And what he loved about the award was: “It was about the work and the work itself … I was
hell-bent on being a professional writer. It still hurts to remember.”
People may say fiction is dying but Winton said: “Just take a look at the Vogel’s short
list.” And then it was somebody else’s precious moment. He announced the
winner,  Rohan Wilson, whose novel, The Roving Party, is already in the
bookshops. The award for writers under 35 is now worth $30,000, making it one of
Australia’s most lucrative and prestigious prizes.
In his acceptance speech, Wilson, who was born and bred in Launceston, said he started writing the book in
Japan when the company he was working for went bankrupt. It’s then that he
turned to Batman, not the mythical comic hero, but the founder of Melbourne,
John Batman. His tale is set in Van Diemen’s Land in the 19th century, and
explores the violence surrounding the battles over land that wiped out the
indigenous tribes of Tasmania. Batman leads the roving party of the title,
seeking to remove Aborigines from the land – and to shoot any who resist.

One of the judges, the distinguished novelist and short-story writer, Cate
Kennedy, spoke next and talked about the difficult job she and her colleagues
had. They complained about authors who weren’t in control of their narratives,
until they came across The Roving Party, “a manuscript unlike any
other. It needed plenty of work but there was a lot of heart and soul in the
book, a story that came boiling to the surface.”
She summed up the judges’ view of a novel with a heart: “It was unmistakably apparent that here was a
great original new voice. It was an astonishing rough cut of a book, full of
stark, compelling imagery and a gruelling forward momentum.”
Then Alan Stevns spoke, saying how his father Niels wanted to give back something to his
adopted country. Originally from Denmark, Niels Stevns was a man of passion, and
his was a family of success, Alan said, who stood the test of time. And he paid
tribute to Bud Mestern, the long-time award ceremony legend dressed in his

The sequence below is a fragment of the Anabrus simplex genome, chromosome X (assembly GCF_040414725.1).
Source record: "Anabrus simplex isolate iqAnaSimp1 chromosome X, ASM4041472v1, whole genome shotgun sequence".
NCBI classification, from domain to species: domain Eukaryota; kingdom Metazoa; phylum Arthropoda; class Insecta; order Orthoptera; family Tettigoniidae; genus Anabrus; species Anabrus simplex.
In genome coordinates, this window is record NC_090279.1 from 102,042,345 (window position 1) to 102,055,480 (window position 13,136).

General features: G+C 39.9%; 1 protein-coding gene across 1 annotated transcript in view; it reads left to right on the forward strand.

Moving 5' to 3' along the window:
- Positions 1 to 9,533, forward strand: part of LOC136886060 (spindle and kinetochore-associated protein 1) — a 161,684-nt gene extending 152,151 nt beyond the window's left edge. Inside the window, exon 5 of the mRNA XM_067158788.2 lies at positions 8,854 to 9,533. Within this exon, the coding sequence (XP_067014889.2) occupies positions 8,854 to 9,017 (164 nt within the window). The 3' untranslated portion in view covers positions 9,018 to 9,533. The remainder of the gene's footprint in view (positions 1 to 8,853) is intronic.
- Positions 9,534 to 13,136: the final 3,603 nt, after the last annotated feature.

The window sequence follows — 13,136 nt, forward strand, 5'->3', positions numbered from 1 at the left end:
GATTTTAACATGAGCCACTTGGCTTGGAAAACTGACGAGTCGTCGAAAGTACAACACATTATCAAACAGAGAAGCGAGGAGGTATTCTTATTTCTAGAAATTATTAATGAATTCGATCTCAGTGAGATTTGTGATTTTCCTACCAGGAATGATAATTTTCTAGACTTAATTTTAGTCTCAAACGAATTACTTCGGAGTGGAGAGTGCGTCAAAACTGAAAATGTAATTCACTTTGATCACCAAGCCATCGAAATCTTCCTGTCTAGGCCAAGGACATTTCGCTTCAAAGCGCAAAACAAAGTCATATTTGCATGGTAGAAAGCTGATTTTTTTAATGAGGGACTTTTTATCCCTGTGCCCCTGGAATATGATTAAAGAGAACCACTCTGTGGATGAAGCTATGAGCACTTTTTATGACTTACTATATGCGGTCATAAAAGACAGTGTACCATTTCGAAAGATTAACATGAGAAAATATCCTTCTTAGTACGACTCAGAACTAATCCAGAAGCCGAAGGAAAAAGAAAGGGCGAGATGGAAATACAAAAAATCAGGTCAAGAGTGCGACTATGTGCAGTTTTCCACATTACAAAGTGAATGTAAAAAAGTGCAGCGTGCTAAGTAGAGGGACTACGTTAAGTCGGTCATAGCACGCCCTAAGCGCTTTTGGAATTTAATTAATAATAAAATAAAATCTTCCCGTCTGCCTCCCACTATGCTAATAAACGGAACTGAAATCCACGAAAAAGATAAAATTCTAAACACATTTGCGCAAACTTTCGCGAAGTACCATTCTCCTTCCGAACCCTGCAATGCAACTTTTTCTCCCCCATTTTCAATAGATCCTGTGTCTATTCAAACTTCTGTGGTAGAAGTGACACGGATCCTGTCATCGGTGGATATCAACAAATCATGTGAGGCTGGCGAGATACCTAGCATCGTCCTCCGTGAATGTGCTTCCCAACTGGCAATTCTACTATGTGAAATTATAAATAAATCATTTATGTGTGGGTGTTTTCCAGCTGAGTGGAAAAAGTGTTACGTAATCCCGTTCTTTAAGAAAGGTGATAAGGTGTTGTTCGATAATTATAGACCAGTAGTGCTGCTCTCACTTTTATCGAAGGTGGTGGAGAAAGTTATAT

Vogel’s green blazer, still handing out show bags of his company’s cereals, and
in a special Allen & Unwin touch, a copy of the just published novel, to the
guests as they left!
The Australian’s literary editor, Stephen Romei, got up to praise A & U for capturing the public’s interest,
sensing that we need shared stories, and for publishing the book as soon as the
award was  announced — not like in Victoria where a winning book still hasn’t
been published six years after the ceremony.
Patrick Gallagher and Allen & Unwin were celebrating at the end of the evening, as was the Stevns family
and The Australian newspaper – a trifecta of literary patrons who have
shared a passion for books and writers and kept an award going that deserves to
last as long as good literature is read and published.
(Here’s a link to Stephen Romei’s piece in The Australian on Thursday, which includes a video of
his interview with Rohan Wilson, and I recommend highly his blog, A Pair of
Ragged Claws:
And if you want still more on Rohan Wilson, here’s a link to an extended
interview with him by the ABC’s David Mark:
And on a personal note, the night of nostalgia did make me wonder what would have
happened if I had stayed at The Australian in 1983, and not gone into
television. Would my passion for books have spawned one or two of my own, or
would I have been lost in the alcoholic haze that permeated newspapers in those
days? Hmm … that’s another story for another blog and another day.
Tom Krause is the supervising producer of Ten’s Meet the Press program. His views
are his own, always have been.


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a Comment

29 Apr 2011 1:11 PM
Again, if you feel like commenting, you have to sign in, which is a pain. But
if you do and you want a reply, I will do my best. Cheers, Tom